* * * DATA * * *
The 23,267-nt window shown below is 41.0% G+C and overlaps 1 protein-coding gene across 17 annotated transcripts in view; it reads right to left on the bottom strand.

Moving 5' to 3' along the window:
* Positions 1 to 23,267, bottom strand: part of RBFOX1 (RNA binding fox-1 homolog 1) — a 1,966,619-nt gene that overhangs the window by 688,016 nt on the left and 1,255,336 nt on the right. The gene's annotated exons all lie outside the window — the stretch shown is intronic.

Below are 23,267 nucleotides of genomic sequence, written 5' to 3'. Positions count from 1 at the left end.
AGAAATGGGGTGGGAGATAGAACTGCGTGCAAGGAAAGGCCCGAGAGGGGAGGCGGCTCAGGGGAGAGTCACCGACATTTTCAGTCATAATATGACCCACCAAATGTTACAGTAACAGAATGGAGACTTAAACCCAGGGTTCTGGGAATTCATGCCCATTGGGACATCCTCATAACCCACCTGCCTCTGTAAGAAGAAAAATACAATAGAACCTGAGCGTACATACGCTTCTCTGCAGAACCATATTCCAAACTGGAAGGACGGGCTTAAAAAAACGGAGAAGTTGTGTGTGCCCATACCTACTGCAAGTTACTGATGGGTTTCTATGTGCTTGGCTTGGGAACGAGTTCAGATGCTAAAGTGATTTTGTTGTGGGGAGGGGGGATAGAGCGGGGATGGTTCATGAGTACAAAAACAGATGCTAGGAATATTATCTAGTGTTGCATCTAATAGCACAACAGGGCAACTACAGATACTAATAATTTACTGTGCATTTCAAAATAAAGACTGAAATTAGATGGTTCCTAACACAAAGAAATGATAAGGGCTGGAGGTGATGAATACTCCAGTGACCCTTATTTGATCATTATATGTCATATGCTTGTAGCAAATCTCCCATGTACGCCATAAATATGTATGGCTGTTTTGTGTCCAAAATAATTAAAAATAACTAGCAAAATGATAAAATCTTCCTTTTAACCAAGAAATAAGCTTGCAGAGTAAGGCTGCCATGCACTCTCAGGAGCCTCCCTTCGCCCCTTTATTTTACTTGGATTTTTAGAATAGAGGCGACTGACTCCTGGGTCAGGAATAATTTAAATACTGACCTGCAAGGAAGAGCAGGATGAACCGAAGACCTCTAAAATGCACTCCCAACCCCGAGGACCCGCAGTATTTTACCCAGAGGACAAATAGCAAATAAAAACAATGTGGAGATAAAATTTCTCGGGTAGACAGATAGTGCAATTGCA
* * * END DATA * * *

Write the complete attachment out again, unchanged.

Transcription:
The 23,267-nt window shown below is 41.0% G+C and overlaps 1 protein-coding gene across 17 annotated transcripts in view; it reads right to left on the bottom strand.

Moving 5' to 3' along the window:
* Positions 1 to 23,267, bottom strand: part of RBFOX1 (RNA binding fox-1 homolog 1) — a 1,966,619-nt gene that overhangs the window by 688,016 nt on the left and 1,255,336 nt on the right. The gene's annotated exons all lie outside the window — the stretch shown is intronic.

Below are 23,267 nucleotides of genomic sequence, written 5' to 3'. Positions count from 1 at the left end.
AGAAATGGGGTGGGAGATAGAACTGCGTGCAAGGAAAGGCCCGAGAGGGGAGGCGGCTCAGGGGAGAGTCACCGACATTTTCAGTCATAATATGACCCACCAAATGTTACAGTAACAGAATGGAGACTTAAACCCAGGGTTCTGGGAATTCATGCCCATTGGGACATCCTCATAACCCACCTGCCTCTGTAAGAAGAAAAATACAATAGAACCTGAGCGTACATACGCTTCTCTGCAGAACCATATTCCAAACTGGAAGGACGGGCTTAAAAAAACGGAGAAGTTGTGTGTGCCCATACCTACTGCAAGTTACTGATGGGTTTCTATGTGCTTGGCTTGGGAACGAGTTCAGATGCTAAAGTGATTTTGTTGTGGGGAGGGGGGATAGAGCGGGGATGGTTCATGAGTACAAAAACAGATGCTAGGAATATTATCTAGTGTTGCATCTAATAGCACAACAGGGCAACTACAGATACTAATAATTTACTGTGCATTTCAAAATAAAGACTGAAATTAGATGGTTCCTAACACAAAGAAATGATAAGGGCTGGAGGTGATGAATACTCCAGTGACCCTTATTTGATCATTATATGTCATATGCTTGTAGCAAATCTCCCATGTACGCCATAAATATGTATGGCTGTTTTGTGTCCAAAATAATTAAAAATAACTAGCAAAATGATAAAATCTTCCTTTTAACCAAGAAATAAGCTTGCAGAGTAAGGCTGCCATGCACTCTCAGGAGCCTCCCTTCGCCCCTTTATTTTACTTGGATTTTTAGAATAGAGGCGACTGACTCCTGGGTCAGGAATAATTTAAATACTGACCTGCAAGGAAGAGCAGGATGAACCGAAGACCTCTAAAATGCACTCCCAACCCCGAGGACCCGCAGTATTTTACCCAGAGGACAAATAGCAAATAAAAACAATGTGGAGATAAAATTTCTCGGGTAGACAGATAGTGCAATTGCA